Joyciline Jepkosgei beats 4-time NYC Marathon winner, rest of field in debut
Fellow Kenyan Geoffrey Kamworor becomes 10th multi-time winner in men's race
Joyciline Jepkosgei arrived in New York with a modest goal for her first marathon ever.
"My focus was to finish the race," she said, a gold medal hanging around her neck.
Not bad for a novice.
Jepkosgei upset four-time champion Mary Keitany to win the New York City Marathon on Sunday with a historic debut seven seconds off the course record.
Geoffrey Kamworor of Kenya won the men's event for the second time in three years. He pounced when defending champion Lelisa Desisa dropped out after seven miles, perhaps hurting following a grueling victory at the sweltering world championships last month.
After pulling away from Kenyan countrymate Keitany with about three miles left, Jepkosgei crossed the finish in Central Park in 2 hours 22 minutes 38 seconds, the second-best run in course history.
"I didn't really know I could win," she said. "But I was trying my best to do it and to make it and to finish strong."
The 25-year-old Jepkosgei holds the world record in the half-marathon but had never run this distance. She looked pained climbing the final hill but strode confidently over the final line.
It was too much for Keitany, a 37-year-old who collapsed after finishing 53 seconds later. She had won four of the previous five NYC Marathons.
Jepkosgei is the youngest New York winner since 25-year-old Margaret Okayo in 2001. She also won the New York City Half-Marathon in March and is the first runner to win both events.
Kamworor made it a Kenyan sweep moments later with a final time of 2:08:13.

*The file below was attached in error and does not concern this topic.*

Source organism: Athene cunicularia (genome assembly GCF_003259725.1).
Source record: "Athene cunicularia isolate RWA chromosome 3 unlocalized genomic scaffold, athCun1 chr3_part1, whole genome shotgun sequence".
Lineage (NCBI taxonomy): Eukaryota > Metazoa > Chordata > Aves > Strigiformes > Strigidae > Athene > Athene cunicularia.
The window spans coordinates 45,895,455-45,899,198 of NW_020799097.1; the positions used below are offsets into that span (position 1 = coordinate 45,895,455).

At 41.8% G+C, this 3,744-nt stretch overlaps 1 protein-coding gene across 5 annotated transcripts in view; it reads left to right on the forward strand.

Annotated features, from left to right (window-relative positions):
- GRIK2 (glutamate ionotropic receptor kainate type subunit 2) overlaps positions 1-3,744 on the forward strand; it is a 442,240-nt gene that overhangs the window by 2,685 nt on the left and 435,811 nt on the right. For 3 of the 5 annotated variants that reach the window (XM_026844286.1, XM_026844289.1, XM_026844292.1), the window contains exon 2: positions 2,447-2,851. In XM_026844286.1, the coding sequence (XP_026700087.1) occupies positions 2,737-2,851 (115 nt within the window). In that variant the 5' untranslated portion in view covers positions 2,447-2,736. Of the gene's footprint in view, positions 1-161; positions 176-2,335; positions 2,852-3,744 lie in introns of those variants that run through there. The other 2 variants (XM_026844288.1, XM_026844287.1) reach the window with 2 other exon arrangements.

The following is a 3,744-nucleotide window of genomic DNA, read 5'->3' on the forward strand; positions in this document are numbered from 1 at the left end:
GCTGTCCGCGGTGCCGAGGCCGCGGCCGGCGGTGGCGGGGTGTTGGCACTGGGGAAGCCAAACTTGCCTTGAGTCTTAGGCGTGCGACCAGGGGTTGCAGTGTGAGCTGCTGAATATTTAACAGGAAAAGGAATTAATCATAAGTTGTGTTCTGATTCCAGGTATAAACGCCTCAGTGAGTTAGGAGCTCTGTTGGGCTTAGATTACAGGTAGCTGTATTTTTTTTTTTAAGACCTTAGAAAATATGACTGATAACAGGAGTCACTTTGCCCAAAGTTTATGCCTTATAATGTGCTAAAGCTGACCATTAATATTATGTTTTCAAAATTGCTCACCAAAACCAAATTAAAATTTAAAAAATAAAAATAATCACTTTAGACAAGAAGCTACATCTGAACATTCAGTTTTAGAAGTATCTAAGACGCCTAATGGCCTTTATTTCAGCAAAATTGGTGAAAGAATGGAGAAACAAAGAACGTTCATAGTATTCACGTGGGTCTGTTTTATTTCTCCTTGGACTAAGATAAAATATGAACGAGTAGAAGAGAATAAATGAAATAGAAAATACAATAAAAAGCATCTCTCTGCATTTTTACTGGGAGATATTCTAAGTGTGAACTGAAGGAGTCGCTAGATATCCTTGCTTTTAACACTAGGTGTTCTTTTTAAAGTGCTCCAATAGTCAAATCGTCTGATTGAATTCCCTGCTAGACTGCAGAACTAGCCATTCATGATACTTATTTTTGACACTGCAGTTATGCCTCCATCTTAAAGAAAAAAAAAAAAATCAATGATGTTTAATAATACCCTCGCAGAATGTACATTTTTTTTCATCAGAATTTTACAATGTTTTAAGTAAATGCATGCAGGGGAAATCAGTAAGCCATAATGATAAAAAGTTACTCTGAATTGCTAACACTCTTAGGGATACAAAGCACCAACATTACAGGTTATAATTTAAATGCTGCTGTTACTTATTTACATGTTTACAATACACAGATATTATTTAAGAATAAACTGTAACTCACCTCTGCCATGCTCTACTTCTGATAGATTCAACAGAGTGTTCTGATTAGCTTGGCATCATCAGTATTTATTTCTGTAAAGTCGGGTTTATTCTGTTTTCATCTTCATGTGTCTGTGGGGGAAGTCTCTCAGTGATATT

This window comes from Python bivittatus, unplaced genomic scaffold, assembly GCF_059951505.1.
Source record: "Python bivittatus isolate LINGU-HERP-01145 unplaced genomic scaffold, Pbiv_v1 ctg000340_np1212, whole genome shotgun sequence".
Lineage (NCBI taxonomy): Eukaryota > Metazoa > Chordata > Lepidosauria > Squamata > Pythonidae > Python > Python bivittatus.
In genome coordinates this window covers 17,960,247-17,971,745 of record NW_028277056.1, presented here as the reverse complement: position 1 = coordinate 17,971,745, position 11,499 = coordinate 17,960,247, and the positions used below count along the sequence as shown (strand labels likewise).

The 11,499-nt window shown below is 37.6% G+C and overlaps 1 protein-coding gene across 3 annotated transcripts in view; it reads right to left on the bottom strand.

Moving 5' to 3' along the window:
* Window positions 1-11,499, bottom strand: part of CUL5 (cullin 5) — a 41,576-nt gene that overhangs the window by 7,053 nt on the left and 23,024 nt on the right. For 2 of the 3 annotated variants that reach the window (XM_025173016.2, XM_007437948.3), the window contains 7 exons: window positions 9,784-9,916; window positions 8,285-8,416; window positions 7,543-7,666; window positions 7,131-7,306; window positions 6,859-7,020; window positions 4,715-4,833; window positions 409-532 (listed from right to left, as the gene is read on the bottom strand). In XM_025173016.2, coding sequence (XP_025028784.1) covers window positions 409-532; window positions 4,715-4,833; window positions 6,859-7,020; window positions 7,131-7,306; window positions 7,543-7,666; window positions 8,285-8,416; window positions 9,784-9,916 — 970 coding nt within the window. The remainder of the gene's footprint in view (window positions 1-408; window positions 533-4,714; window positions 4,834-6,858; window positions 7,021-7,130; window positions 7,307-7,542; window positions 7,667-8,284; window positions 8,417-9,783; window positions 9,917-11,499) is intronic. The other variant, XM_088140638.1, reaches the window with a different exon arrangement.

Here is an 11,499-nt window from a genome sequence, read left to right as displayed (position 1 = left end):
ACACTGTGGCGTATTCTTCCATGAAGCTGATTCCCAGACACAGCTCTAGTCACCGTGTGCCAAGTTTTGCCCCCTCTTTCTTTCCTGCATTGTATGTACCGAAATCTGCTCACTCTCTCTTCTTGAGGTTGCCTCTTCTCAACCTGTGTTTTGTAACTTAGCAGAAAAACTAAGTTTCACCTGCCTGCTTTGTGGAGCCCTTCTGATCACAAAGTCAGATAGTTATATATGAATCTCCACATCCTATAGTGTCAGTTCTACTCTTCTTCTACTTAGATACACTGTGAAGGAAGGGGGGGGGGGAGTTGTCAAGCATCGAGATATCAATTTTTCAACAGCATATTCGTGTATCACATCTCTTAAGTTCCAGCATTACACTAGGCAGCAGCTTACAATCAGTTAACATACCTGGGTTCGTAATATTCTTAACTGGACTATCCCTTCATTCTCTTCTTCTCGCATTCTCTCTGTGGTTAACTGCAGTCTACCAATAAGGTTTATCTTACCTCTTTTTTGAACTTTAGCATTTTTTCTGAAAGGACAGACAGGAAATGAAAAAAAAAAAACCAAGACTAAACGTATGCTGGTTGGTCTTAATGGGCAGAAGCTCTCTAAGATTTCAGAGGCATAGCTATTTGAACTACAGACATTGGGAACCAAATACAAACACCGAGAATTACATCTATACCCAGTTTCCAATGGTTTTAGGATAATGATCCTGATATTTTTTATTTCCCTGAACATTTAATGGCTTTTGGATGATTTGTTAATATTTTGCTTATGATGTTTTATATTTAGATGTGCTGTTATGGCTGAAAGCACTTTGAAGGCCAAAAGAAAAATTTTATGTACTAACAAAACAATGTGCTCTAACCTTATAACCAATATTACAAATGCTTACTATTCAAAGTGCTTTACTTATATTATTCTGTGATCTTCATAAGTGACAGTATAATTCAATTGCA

He kicked away from countryman Albert Korir in the 24th mile. Korir finished second, and Ethiopian non-elite runner Girma Bekele Gebre was third.
That gave me a lot of motivation. He inspired me to win that race.— Geoffrey Kamworor on training partner Eliud Kipchoge's recent sub-2 hour marathon feat
Desisa, who is from Ethiopia, was in 17th place at the seven-mile mark before leaving the course that traverses through the city's five boroughs. He was attempting to defend his title 29 days after winning worlds in Doha, Qatar, in boiling conditions he described this week as "dangerous." With a temperature of 29C for the midnight start, 18 of 73 men didn't finish that race.
Sunday's run started at an ideal 7C.
Half marathon world-record holder
The 26-year-old Kamworor finished third last year after winning in 2017. He was greeted at the finish line by mentor and training partner Eliud Kipchoge, who completed the first sub-2 hour marathon last month, a feat accomplished under conditions so tightly controlled it didn't qualify for the record books.
"I didn't want to disappoint him," Kamworor said. "That gave me a lot of motivation. He inspired me to win that race."
Kamworor, also the world-record holder in the half-marathon, is the 10th multi-time winner in New York.
He was followed closely by Gebre, a former New York resident who returned to Ethiopia recently to train at altitude. He shaved about five minutes off his personal best to finish in 2:08:38.
The 26-year-old Gebre has no sponsor and no agent. He's hoping this breakthrough race will change that.
"I would like someone to arrange some races for me," he said through a translator.
Romanchuk repeats as men's wheelchair champ
The 36-year-old wants to gauge her recovery before deciding whether to pursue a third Olympics.
"Right now's not the time, just based on how my calves and my feet feel," Linden said jokingly.
Daniel Romanchuk of the United States repeated as men's wheelchair champion in another tight finish over Switzerland's Marcel Hug. Romanchuk held off Hug by one second for the second straight year, crossing the finish line 1:37:24 England's David Weir and American Aaron Pike were also within 10 seconds.
Last year, Romanchuk became the first American and youngest competitor to win the men's division as a 20-year-old. He followed with victories this year at the Boston and London marathons. Hug took the New York title in 2016 and 2017.
Organizers were expecting around 52,000 runners to complete the marathon a year after a world record 52,813 crossed the finish.